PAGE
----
July 6, 2017

On his Europe trip, Trump will be crossing into hostile territory

By Karen Whisler

Donald Trump kicked off his second official foreign tour today in Warsaw, Poland, giving a speech condemning Russian aggression amid a crowd enthusiastic about its government’s show of friendship with the US leader.

For Trump, this first stop will likely be the easy part.

The tour centers around the G-20 summit in Hamburg, Germany on July 7-8, a gathering of the countries whose combined economies make up 85 percent of the world’s GDP. Also on the agenda for Trump is participation in Bastille Day celebrations in Paris on July 14.

He seems to be in for a less-than-warm reception. In fact, the Pew Global Attitudes survey released last month reveals that almost across the board, Europeans hold less confidence in American leadership now that Trump is the president, with views back to levels last seen at the end of the George W. Bush administration.

The decline in confidence is especially stark in Germany, the most prominent player in the European Union. Last year 86 percent of Germans expressed confidence that Barack Obama would “do the right thing” with regard to international affairs; only 11 percent feel the same way about Donald Trump today. A similar decline has occurred in France, with Trump’s election resulting in a 70 percent drop in confidence in the US president.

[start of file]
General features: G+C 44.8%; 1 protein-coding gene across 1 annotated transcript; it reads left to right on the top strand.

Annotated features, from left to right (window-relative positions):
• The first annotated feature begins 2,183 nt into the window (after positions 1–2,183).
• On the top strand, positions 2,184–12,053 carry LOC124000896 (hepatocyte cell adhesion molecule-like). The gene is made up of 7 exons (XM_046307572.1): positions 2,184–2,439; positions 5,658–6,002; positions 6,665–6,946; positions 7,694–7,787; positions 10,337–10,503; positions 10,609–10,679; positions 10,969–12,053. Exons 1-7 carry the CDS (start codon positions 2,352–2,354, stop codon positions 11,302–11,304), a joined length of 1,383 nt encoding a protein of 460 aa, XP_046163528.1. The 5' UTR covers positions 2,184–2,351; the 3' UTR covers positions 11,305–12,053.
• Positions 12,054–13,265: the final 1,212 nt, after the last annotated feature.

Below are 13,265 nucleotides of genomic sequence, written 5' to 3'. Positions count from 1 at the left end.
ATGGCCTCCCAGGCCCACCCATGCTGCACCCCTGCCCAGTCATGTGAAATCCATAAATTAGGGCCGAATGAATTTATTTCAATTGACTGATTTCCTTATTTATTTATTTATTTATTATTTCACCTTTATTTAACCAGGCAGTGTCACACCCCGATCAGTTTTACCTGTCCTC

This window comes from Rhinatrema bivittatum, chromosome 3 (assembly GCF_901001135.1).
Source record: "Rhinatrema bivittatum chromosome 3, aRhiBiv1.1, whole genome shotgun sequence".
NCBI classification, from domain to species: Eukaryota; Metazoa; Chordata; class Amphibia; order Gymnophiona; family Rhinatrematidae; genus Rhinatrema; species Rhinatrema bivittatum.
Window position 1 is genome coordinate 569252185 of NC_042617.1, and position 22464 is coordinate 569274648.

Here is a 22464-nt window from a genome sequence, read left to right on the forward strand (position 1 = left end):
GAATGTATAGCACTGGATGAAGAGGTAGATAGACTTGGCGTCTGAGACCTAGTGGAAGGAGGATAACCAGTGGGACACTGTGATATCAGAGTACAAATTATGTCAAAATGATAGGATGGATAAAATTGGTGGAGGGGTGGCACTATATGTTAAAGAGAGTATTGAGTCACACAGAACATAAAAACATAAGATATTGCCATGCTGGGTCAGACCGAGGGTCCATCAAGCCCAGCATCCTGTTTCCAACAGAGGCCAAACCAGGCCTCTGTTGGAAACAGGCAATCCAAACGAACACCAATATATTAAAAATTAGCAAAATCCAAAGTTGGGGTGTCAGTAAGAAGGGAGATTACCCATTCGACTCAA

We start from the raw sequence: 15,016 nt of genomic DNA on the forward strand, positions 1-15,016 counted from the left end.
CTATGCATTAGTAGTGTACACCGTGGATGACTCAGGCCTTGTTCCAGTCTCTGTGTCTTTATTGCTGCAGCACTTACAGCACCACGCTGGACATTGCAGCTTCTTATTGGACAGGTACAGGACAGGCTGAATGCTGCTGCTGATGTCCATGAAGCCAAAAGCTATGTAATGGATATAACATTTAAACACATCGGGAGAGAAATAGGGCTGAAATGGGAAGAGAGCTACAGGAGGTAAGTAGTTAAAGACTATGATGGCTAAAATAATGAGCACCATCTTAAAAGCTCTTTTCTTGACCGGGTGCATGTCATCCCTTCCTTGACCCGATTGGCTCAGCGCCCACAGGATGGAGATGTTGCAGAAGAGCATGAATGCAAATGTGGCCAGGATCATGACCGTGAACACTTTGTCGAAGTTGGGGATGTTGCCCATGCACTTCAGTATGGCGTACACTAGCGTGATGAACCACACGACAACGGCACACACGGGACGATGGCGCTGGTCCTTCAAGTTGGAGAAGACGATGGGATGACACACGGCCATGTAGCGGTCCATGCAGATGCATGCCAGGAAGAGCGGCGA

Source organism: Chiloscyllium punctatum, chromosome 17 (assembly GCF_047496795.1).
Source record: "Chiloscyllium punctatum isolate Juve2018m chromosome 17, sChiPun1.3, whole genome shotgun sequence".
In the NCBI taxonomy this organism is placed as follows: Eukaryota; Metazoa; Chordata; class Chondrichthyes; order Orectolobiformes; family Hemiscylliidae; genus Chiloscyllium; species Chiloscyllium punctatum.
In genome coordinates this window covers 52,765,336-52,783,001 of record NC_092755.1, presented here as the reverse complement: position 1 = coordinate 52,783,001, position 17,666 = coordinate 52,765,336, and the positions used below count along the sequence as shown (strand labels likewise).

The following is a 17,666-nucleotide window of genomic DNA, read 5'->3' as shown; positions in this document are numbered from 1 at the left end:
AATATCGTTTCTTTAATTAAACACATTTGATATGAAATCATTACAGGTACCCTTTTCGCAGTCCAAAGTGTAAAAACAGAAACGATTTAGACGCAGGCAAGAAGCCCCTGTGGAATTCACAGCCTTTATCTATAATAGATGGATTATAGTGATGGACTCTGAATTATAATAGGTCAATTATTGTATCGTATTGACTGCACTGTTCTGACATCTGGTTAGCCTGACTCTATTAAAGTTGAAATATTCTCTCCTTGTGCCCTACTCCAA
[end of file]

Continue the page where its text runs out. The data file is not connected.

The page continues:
Europeans also question Trump’s personality, temperament, and qualifications for his role as leader of the free world. Throughout the European Union, among the countries the United States counts on to be some of its closest allies, the top three adjectives respondents used to describe the president were “arrogant”, “intolerant”, and “dangerous”. Just one in five of those surveyed believed he was “well-qualified to be president”.

Trump’s poor reputation is bleeding into attitudes towards the US as a whole as well. Only 35 percent of Germans and 46 percent of French hold a favorable view of America today, and more respondents said they thought relations between their country and the US would decline going forward than said they would improve. While Europeans’ views haven’t quite reached the lows of 2007/2008 under George W. Bush, they are well on their way.